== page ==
French State bought his first big oil work "A fisherman" painted in S t Ives, Cornwall.


A Fisherman
Copyright © 2009 Elton Smith at ongsofpraise.org


"Margit" and "Midnight" were painted in Mora in the summer of 1981 and both were sold in Paris the year after.


Margit
Oil on canvas, 1891
30 5/8 x 25 inches (78 x 63.7 cm)
Private collection
This image is courtesy of the Art Renewal Center


Midnight
From Steve Art Gallery.se


That winter he also painted the little study of a sitting model and the portrait of his wife "Emma Zorn in the Studio" which was exhibited at the Salon of Societé Nationale de Beaux Arts.


Porträtt av Emma Zorn i Parisateljén
(Portrait of Emma Zorn in the Paris studio)
Oil on canvas, 1894
50 1/2 x 34 3/8 inches (128.5 x 87.5 cm)
Private collection
From Steve Art Gallery.se


Zorn spent 1893 in the United States where he was commissioner of the Swedish Art Department of the Chicago World Fair. He returned to the United States six times and left an important part of his work there, having painted and etched portraits of many prominent Americans including President Grover Cleveland and President William Taft (The White House, Washington D.C.). Zorn also painted numerous portraits in France, England, Germany and other countries and his work in this genre is generally admired for its taut composition and fine psychological description.
(Swedish Press February 1990 at nordicway.com)


President Grover Cleveland
From allpaintings.org


President William Taft
From Steve Art Gallery.se


President William Taft
From Steve Art Gallery.se


It was primarily his skill as a portrait painter that gained Zorn international acclaim based principally upon his incisive ability to depict the individual character of his model.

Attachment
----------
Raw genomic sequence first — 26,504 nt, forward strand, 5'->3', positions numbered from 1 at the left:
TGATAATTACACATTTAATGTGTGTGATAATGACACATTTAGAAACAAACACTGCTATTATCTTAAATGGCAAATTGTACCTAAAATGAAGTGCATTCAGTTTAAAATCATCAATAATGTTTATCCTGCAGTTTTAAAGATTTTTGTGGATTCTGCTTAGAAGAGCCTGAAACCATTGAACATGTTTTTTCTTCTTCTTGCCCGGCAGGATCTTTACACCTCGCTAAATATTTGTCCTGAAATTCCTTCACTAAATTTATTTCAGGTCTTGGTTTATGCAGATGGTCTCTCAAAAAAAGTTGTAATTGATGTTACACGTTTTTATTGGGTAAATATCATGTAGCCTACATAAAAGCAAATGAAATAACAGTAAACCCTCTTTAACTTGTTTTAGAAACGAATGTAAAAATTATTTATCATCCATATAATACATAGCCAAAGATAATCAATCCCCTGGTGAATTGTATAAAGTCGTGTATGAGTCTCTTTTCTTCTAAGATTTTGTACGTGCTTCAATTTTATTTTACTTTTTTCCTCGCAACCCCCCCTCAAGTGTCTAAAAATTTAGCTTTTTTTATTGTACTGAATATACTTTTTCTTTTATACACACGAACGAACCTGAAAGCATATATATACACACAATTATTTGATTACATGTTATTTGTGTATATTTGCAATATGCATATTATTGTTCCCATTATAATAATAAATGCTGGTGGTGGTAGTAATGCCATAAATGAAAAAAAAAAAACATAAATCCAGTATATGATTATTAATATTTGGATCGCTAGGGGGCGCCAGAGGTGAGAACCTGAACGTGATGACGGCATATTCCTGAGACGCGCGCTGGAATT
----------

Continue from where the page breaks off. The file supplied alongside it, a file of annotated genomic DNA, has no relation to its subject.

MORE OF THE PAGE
At 29, he was made Chevalier of the Légion d'honneur at the Exposition Universelle 1889 Paris World Fair.
(From Wikipedia, the free encyclopedia)
Some of his most important works can be seen at National Museum (National Museum of Fine Arts) in Stockholm. Among them is Midsummer Dance (1897), a depiction of dancers in the evening light of a rural Midsummer Eve celebration. Other museums holding works by Zorn include the Musée d'Orsay in Paris and the Metropolitan Museum of Art in New York.
The Zorn Collections in Mora (Dalarna County, Sweden) is a museum dedicated to the works of Anders Zorn. It was designed by Ragnar Östberg and opened in 1939.
(Copyright © 2002-2009 www.anderszorn.org)


Zornmuseet, Zornsamlingarna i Mora
Author Holger.Ellgaard
From Wikipedia, the free encyclopedia


Midsommardans / Midsummer dance
Oil on canvas, 1903
Dimensions 117.5 × 90 cm (46.25 × 35.43 in)
Current location National museum Stockholm
From Wikipedia, the free encyclopedia


In 1893, on his first trip to America, Zorn visited New York City en route to the Columbian World Exhibition in Chicago (also known as Chicago’s World Fair).
The self-made artist subscribed to American values and immediately felt welcome in America. Zorn wrote about America in his memoirs: